Communication in healthcare is one of those topics people generally meet with an eye roll when it comes up in a staff meeting or at a conference. Communication difficulties comprise interactions between nurses, patients and physicians, but frequently cited is the complex relationship between nurses and physicians. The SBAR (Situation, background, assessment, recommendation) tool for communication has been taught for decades in nursing, and although it’s helped better telephone communication between nurses and physicians, there remains a wide space for improvement.
So, why does administration care so much about communication in healthcare, particularly in the nurse-physician relationship? Because mistakes caused by miscommunication in the nurse-physician relationship can cost patients their lives. A comprehensive study published in 2016 in the BMJ reported that if all medical errors were actually tracked, it would be the third-leading cause of death in the United States, just under heart disease and cancer. In other words, patients are suffering from our inability to communicate in a healthcare setting.
As a new nurse practitioner and an experienced intensive care nurse, I am beginning to gain a broader perspective on communication. So much of my new role is about communication, like it was when I was a bedside nurse, but now I can see perspectives from both sides – as a nurse and a physician. No sole party is at fault, but all parties should take responsibility for our current culture and work to change it for the sake of better coworker relationships resulting in better patient care.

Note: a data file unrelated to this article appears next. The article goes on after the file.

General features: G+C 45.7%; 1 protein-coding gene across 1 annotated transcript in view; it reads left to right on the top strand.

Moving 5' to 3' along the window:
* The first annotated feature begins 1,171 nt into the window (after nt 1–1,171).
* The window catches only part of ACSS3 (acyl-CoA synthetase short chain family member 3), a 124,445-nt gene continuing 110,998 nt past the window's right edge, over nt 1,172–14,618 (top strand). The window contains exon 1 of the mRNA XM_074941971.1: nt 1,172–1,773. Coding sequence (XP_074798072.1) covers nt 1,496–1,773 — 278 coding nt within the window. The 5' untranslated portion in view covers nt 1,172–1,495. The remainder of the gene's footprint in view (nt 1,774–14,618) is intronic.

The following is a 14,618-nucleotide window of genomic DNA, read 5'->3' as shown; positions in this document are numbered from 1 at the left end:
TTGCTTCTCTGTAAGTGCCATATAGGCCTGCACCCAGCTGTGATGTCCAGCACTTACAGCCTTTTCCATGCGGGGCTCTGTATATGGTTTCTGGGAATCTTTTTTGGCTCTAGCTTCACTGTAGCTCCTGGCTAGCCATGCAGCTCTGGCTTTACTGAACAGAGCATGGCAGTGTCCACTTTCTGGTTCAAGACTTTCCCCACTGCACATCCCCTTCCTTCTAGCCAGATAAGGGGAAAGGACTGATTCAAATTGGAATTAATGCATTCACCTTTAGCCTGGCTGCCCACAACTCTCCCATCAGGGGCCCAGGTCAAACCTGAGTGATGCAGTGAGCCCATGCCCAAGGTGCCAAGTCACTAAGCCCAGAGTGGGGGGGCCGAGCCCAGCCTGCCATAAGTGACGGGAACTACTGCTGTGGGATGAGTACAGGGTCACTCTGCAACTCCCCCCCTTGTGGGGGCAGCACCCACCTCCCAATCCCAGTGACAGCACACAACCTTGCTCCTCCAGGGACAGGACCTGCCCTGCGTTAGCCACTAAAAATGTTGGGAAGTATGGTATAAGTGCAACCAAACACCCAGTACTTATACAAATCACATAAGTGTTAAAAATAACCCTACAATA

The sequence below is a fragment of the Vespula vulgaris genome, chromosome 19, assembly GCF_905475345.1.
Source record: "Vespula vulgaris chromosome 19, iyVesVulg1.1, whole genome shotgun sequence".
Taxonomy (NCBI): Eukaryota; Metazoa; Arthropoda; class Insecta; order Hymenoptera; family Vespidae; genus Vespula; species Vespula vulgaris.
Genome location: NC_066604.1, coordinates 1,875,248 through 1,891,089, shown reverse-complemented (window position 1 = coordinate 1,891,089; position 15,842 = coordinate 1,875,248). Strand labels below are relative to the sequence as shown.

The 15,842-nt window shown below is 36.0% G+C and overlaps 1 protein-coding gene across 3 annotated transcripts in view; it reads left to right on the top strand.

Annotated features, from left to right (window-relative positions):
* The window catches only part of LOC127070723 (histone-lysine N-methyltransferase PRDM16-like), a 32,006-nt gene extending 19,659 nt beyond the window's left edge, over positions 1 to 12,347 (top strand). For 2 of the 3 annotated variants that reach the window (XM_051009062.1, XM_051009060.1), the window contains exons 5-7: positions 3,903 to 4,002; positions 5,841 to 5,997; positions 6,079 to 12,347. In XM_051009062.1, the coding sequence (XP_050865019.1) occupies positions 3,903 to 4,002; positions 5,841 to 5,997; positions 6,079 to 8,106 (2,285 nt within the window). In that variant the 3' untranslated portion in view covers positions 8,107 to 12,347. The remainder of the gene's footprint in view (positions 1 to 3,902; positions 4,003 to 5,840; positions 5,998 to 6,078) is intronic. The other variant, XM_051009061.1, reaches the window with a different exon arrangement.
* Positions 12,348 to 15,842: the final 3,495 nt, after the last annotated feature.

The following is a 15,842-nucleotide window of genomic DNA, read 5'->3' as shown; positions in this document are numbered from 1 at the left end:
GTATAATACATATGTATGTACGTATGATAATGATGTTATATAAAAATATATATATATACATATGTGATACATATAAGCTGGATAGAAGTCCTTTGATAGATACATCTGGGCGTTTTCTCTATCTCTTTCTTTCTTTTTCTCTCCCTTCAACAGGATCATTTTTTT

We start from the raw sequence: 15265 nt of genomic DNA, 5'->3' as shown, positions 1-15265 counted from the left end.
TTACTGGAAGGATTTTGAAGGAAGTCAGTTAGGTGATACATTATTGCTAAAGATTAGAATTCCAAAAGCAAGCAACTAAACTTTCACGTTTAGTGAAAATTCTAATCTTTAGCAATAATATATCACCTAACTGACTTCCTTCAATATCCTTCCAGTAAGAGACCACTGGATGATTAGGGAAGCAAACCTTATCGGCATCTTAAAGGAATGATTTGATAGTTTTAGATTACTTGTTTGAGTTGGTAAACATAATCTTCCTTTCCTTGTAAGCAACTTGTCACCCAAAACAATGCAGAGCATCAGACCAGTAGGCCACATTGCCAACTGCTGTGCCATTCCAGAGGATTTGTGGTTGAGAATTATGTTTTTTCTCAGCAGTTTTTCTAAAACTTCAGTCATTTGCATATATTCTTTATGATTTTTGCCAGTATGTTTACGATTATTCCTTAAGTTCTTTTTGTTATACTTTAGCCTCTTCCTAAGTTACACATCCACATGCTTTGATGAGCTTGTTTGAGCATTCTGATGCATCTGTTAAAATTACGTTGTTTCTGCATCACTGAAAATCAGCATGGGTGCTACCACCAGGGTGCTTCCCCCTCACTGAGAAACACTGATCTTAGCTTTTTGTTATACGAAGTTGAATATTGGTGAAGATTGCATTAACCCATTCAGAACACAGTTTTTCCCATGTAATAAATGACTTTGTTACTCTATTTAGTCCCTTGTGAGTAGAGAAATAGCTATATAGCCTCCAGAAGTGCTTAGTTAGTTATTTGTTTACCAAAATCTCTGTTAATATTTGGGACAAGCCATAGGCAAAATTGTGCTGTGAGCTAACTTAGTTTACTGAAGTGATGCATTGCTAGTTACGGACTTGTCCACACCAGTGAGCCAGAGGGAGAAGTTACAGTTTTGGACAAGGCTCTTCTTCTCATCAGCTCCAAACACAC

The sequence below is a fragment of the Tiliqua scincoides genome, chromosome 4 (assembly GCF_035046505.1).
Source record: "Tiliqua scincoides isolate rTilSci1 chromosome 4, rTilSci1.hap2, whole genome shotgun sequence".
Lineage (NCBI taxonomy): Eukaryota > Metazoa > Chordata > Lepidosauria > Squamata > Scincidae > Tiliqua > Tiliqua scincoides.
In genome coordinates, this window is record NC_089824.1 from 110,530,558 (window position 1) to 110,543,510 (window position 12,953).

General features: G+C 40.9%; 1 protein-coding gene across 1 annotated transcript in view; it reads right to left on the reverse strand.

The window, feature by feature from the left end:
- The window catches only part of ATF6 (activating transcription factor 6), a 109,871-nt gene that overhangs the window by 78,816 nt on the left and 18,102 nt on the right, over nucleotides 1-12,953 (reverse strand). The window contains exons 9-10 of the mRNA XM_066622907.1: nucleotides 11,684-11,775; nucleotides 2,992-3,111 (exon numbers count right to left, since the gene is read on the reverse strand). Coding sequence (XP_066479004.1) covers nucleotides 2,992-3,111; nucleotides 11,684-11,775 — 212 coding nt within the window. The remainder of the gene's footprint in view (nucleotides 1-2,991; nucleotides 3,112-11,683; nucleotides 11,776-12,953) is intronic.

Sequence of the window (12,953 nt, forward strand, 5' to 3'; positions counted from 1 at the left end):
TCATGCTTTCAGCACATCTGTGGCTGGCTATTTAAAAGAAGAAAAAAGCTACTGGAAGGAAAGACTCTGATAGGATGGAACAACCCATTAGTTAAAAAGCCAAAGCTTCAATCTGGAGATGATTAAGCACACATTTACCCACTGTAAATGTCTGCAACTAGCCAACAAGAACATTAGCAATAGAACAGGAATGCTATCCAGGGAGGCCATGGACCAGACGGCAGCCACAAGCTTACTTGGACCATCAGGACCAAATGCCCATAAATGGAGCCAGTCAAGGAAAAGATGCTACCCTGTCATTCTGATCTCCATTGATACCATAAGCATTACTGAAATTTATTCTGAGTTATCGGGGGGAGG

With the increasing complexity of medical care and patient conditions comes the augmented number of resources required to care for patients. Out of necessity, medicine has become interdisciplinary and has made collaboration and communication utterly key. Simultaneously, due to the increased number of practitioners and specialties, interdisciplinary care has left the door wide open for miscommunication.
In my new role as a nurse practitioner in a highly acute cardiovascular surgical intensive care unit, I am a filter for endless communication. Any single patient can have between 5 and 10 teams of practitioners managing care. I can confidently say that learning how to distribute information succinctly and individualize it for each person so it can be understood requires patience and work. Therefore, I remind myself that, unless information is effectively communicated, it is meaningless. I must constantly work to understand the roots of miscommunication to improve the way I practice and better the care of my patients.
Healthcare has historically operated in a hierarchal structure where physicians are seen as the “kings” of medicine, and nurses are expected to carry out their orders. Physicians were trained to have a voice, the only voice, and nurses were trained to suppress theirs. Over the last 20 years, the traditional structure has begun to equalize as the necessity of interdisciplinary teams rose and the addition of independent practitioners grew.